For immunopharmacological studies, using human PBMC (106 cells/mL, 100 μL) were separated from human whole blood (infected and non-infected blood) by means of Ficoll– Hypaque gradient centrifugation and plated in 96 well plate in presence of Concanavalin A (Con A, 2.5 μg/mL, 50 μL) for 48 h in carbon dioxide incubator (37°C, 5% CO2). After incubation, tissue culture plates were centrifuged at 1800 rpm for 15 min and then the supernatant (100 μL) was collected for analyzing Th1 (IFN-γ and TNF-α) type of cytokines including nitric oxide production and then add equal volume of fresh medium. Afterwards, MTT solution (5 mg/mL, 20 μL) was added to each well and then incubated for 4 h. Again, the 96 well flat bottom plates were spinned or centrifuged at 1500 rpm for 4 min and the supernatant was discarded [3,8-10]. Add DMSO (100 μL) solution to the formazon crystals and the absorbance was evaluated in an ELISA reader at 570 nm.

Th1 (IFN-γ and TNF-α) were measured with an enzyme linked immunosorbent assay (BD optia kit, ELISA) according to the instructions of the manufacturer. This assay employs the quantitative sandwich enzyme immunoassay technique. Human monoclonal antibody for Th1 (IFN-γ and TNF-α) has been pre-coated on to a microplate (96 well, Elisa plate). Standards, control including cell supernatant samples of saponin treated with human PBMC are pipetted into the wells and any human IFN-γ and TNF-α is present is bound by the immobilized antibody. After washing away any unbound substances, an enzyme linked polyclonal antibody specific for human IFN-γ and TNF-α is added to the wells. The enzyme reaction yields a blue product that turns yellow when the stop solution is added. The intensity of the colour measured is in proportion to the amount of IFN-γ and TNF-α bound in the initial step. The sample values are then read off the standard curve.

For nitric oxide production, cell culture supernatant of PBMC along with variable doses of crude saponin from Terminalia arjuna and Prosopis spicigera were collected [13]. Briefly, 50 μL of cell culture supernatant of PBMC along with variable doses of saponin was mixed with equal volume of Griess reagent [1% sulfanilamide and 0.1% naphthylethylenediamine dihydrochloride (NED) in 2-2.5% phosphoric acid]. Incubate 96 well flat bottom plates at room temperature for 7-8 min and the absorbance or optical density was measured at 540 nm in a microplate reader. The culture medium (phosphate buffered saline containing 10 % fetal bovine serum) was used as a blank. The quantity of nitrite (μM) was evaluated using sodium nitrite in order to generate standard curve.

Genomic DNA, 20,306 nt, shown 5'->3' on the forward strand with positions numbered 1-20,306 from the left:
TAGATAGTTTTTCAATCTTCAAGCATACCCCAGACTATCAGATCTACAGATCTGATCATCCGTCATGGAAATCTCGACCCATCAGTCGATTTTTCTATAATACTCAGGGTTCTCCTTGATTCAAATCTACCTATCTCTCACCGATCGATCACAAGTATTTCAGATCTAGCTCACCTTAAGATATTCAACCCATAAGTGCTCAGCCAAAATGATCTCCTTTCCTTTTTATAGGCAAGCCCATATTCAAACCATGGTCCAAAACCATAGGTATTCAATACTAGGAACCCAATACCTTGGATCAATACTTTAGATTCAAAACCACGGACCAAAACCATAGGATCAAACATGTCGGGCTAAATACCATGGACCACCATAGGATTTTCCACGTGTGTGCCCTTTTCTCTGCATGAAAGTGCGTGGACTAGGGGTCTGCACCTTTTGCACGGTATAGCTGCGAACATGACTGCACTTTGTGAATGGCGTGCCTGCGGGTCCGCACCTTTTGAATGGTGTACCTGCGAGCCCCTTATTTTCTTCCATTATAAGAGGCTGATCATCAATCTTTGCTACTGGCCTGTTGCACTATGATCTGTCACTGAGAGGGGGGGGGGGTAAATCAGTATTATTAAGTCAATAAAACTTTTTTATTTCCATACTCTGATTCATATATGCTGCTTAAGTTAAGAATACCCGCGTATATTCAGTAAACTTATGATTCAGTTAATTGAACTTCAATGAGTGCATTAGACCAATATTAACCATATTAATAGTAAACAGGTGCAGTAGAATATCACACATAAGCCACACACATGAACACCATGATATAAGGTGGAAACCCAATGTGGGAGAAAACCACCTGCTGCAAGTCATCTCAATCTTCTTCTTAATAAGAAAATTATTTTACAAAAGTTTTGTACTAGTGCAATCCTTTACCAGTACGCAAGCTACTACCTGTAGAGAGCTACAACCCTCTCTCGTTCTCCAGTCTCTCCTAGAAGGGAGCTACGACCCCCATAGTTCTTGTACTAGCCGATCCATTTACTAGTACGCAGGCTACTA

• Statistical analysis

Data represented as Mean ± S.E using one way ANOVA test (Boniferroni multiple comparison test).

Results

• PBMC proliferation assay and Th1 cytokines

Saponin extracted from the aqueous extract of Terminalia arjuna and Prosopis spicigera used in the traditional system of medicine were tested for its ability to inhibit human PBMC proliferation at a concentration between 0.5-30 mg/mL, 100 μL. In order to determine its effect after 48 h of crude saponin on Con A stimulated human PBMC (infected and non-infected) proliferation and estimate Th1 (IFN-γ and TNF-α) cytokines from cell culture supernatant as shown in Figures 1 and 2. The results showed that crude saponin at higher doses (30 mg/mL, 100 μL) showed decline in PBMC proliferation and Th1 (IFN-γ and TNF-α) cytokines from cell culture supernatant as compared to control. On the other hand, Con A used as mitogen for T cell proliferation and the results showed significant enhancement in proliferation and Th1 (IFN-γ and TNF-α) cytokines as compared to control. Overall, saponin from both the plants showed its anti-inflammatory and anti-microbial activity.

pharmaceutical-bioprocessing-variable-doses

Figure 1: Effect of variable doses of crude saponin on human PBMC using T cell mitogen Con A. PBMC (2 × 106 cells/mL, 100 μL) were cultured in triplicates in 96-well tissue culture plate along with variable doses of crude saponin (0.5-30 mg/mL, 100 μL) extracted from Terminalia arjuna (a) and Prosopis spicigera (b) in complete RPMI 1640 medium in presence of Con A (2.5 μg/mL, 50 μL). Proliferation was measured by MTT assay. Values are expressed as Mean ± S.E. The absorbance was evaluated in an ELISA reader at 570 nm. The difference between the control and treated groups is determined by One way ANOVA test (Bonferroni multiple comparison test). *P<0.05; **P<0.01; ***P<0.001.

pharmaceutical-bioprocessing-cell-culture

Figure 2: Estimation of Th1 (IFN-γ and TNF-α) in human PBMC cell culture supernatant. PBMC (2 × 106 cells/ mL, 100 μL) were cultured for 48 h along with variable doses of crude saponin (0.5-30 mg/mL, 100 μL) extracted from Terminalia arjuna and Prosopis spicigera in complete RPMI 1640 medium in presence of Con A (2.5 μg/mL, 50 μL). Supernatant was collected after centrifugation and estimated Th1 cytokines. Values are expressed as Mean ± S.E. The absorbance was evaluated in an ELISA reader at 570 nm. The difference between the control and treated groups is determined by One way ANOVA test (Bonferroni multiple comparison test). *P<0.05; **P<0.01; ***P<0.001.

• Nitric oxide production